[0027] In still another aspect of the invention, there is a center beam rail road car having a deck structure carried by rail car trucks, each of the cars having a truck center. A central beam assembly runs lengthwise along the rail road car, the central beam assembly standing upwardly of the deck structure. A center sill supports at least a portion of the deck structure, the center sill extending longitudinally above at least one of the trucks. The center sill has a top flange and a pair of spaced apart webs extending downwardly from the top flange. A bolster supports at least a portion of the deck structure. The bolster extends laterally from the center sill abreast of the truck center. The central beam assembly having a post extending vertically upward above at least one of the truck centers, the post having a first pair of flanges each lying in a longitudinal vertical plane, and a second pair of flanges each lying in a cross-wise vertical plane. The post is mounted to the center sill in a mounting arrangement having flange continuity above and below the level of the top flange of the center sill.

SUMMARY OF THE INVENTION

[0028] In an aspect of the invention there is a center beam rail road car having a deck structure supported on rail car trucks, the deck structure having first and second end portions and a medial portion lying between the first and second end portions, the medial portion being stepped downward relative to the end portions. A central beam assembly running lengthwise along the rail road car between the bulkheads, the beam assembly standing upwardly of the deck structure. The medial portion being stepped downward relative to the end portions by a distance of at least 30 inches.

[0029] In an additional feature of that aspect of the invention, a center sill extends along the rail road car, the center sill having an upper flange, a lower flange, and at least one upright web connecting the upper and lower flanges. At least a portion of the upper flange lying at a first height corresponding to the first end portion of the deck structure. At least a portion of the lower flange lying at a second height corresponding to the medial portion of the deck structure. In another feature, the center sill has two, spaced apart upright webs. The center sill has a height measured across the upper and lower flanges, and a width measured across the webs, and along at least part of the center sill between the trucks, the center sill has an aspect ratio of the height to the width of at least 2.4:1.0.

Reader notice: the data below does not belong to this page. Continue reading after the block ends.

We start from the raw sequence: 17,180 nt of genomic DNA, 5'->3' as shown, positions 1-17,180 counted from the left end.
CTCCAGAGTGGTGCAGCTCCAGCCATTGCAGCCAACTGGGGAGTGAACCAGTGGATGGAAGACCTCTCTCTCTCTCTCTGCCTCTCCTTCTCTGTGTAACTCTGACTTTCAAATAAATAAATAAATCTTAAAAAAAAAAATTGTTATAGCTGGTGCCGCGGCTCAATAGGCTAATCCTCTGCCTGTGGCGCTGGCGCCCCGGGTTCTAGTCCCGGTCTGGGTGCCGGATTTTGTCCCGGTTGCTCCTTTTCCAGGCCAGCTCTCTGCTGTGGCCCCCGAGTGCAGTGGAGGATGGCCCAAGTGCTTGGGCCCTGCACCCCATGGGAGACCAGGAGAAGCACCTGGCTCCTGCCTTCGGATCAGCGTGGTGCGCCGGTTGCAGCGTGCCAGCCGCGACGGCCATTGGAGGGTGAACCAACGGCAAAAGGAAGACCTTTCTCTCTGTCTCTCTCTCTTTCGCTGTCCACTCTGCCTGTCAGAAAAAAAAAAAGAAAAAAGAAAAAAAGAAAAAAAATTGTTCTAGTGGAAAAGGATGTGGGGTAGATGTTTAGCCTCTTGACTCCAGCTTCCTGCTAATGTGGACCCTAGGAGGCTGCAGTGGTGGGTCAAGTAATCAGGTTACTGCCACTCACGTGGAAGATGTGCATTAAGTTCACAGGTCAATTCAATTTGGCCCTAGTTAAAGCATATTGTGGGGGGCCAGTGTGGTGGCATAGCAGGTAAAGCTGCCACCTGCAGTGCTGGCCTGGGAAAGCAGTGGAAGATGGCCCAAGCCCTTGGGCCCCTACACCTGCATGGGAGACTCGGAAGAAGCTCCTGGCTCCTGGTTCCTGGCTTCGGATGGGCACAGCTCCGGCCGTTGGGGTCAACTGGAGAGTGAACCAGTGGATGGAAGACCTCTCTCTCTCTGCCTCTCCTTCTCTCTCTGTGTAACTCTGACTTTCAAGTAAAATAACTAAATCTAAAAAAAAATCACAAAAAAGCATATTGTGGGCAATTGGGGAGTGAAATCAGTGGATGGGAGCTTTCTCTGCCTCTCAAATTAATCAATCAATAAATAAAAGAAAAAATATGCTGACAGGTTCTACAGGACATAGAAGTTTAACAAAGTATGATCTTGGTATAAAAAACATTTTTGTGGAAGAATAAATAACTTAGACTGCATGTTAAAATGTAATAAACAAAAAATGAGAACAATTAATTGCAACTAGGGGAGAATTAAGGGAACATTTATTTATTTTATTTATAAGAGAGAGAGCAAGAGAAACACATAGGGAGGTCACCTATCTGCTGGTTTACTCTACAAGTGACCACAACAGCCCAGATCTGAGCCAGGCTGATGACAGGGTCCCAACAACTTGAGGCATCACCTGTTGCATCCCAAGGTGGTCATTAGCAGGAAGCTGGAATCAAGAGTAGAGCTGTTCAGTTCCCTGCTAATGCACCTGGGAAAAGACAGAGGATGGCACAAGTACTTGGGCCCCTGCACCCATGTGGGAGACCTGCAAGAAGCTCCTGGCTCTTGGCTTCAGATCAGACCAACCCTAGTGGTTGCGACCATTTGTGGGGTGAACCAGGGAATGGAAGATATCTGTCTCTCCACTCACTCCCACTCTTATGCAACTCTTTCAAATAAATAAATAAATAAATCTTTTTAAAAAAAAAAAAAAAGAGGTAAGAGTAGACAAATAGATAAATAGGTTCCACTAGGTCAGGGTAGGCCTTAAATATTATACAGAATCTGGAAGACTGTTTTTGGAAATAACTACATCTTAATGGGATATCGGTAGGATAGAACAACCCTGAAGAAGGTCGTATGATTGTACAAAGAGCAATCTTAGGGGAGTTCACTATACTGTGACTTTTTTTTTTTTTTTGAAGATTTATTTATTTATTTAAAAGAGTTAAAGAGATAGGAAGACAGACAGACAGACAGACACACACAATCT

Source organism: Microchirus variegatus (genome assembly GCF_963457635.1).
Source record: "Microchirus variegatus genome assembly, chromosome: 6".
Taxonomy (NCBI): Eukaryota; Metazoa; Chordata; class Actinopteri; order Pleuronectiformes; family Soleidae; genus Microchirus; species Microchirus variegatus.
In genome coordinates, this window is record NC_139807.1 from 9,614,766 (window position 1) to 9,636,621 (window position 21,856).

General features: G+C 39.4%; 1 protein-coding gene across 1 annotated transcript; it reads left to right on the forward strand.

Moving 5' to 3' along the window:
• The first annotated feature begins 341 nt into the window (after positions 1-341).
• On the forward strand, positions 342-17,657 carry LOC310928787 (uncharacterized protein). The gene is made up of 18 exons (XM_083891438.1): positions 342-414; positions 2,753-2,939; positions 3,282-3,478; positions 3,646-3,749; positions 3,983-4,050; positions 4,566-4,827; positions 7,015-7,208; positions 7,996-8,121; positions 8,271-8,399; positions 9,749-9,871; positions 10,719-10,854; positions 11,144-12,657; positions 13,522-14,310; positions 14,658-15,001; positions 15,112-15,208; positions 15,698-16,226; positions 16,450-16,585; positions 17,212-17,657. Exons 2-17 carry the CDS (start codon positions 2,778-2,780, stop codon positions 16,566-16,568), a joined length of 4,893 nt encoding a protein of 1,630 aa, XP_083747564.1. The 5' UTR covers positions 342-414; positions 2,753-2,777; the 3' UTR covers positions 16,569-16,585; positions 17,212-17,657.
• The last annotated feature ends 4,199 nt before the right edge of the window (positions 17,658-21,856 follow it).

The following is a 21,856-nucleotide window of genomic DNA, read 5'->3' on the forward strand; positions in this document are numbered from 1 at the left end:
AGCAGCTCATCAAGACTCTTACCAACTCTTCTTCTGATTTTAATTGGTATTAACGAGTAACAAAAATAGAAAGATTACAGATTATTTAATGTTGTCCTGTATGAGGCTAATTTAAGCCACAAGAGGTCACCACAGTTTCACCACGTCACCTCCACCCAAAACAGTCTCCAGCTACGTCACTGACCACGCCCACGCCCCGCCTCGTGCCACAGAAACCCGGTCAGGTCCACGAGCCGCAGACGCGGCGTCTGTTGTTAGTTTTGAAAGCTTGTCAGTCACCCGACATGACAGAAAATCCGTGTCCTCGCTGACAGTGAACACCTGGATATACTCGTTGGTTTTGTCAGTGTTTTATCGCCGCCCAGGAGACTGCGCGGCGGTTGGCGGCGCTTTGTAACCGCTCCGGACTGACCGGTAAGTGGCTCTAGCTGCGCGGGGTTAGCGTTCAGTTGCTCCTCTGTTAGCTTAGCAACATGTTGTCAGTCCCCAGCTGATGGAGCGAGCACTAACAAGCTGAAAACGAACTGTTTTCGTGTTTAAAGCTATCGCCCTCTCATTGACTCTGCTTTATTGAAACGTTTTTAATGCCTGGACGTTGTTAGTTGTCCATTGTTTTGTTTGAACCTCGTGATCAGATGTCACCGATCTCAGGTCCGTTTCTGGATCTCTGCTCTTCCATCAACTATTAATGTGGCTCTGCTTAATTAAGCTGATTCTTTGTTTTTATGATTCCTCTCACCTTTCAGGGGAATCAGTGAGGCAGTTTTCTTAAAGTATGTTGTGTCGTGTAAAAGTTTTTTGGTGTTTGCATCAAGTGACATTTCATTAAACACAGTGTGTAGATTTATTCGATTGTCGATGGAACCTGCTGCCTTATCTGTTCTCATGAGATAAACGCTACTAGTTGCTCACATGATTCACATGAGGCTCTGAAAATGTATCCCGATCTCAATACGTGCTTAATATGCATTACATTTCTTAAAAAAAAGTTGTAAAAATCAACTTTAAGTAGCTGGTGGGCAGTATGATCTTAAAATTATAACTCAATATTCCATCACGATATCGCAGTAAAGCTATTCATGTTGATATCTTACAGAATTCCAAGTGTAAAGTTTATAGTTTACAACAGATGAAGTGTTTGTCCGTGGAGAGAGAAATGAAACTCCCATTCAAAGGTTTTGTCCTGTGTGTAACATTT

[0030] In a further feature, the central beam assembly includes an array of posts extending upwardly from the center sill, at least one of the posts having a roll-formed section, and at least part of the roll formed section being oriented to present a smooth, roll formed surface to lading placed outboard thereof. In a further additional feature, at least the one post is a hollow four sided tube. In a still further feature, along the medial portion of the deck structure, the center sill has at least one web separator plate mounted between the webs of the center sill. In another feature, a transversely oriented step bulkhead extends upwardly between the medial portion of the deck structure and the first end portion of the deck structure, and a foothold is mounted to the step bulkhead to facilitate ascent from the medial portion of the deck structure to the end portion of the deck structure.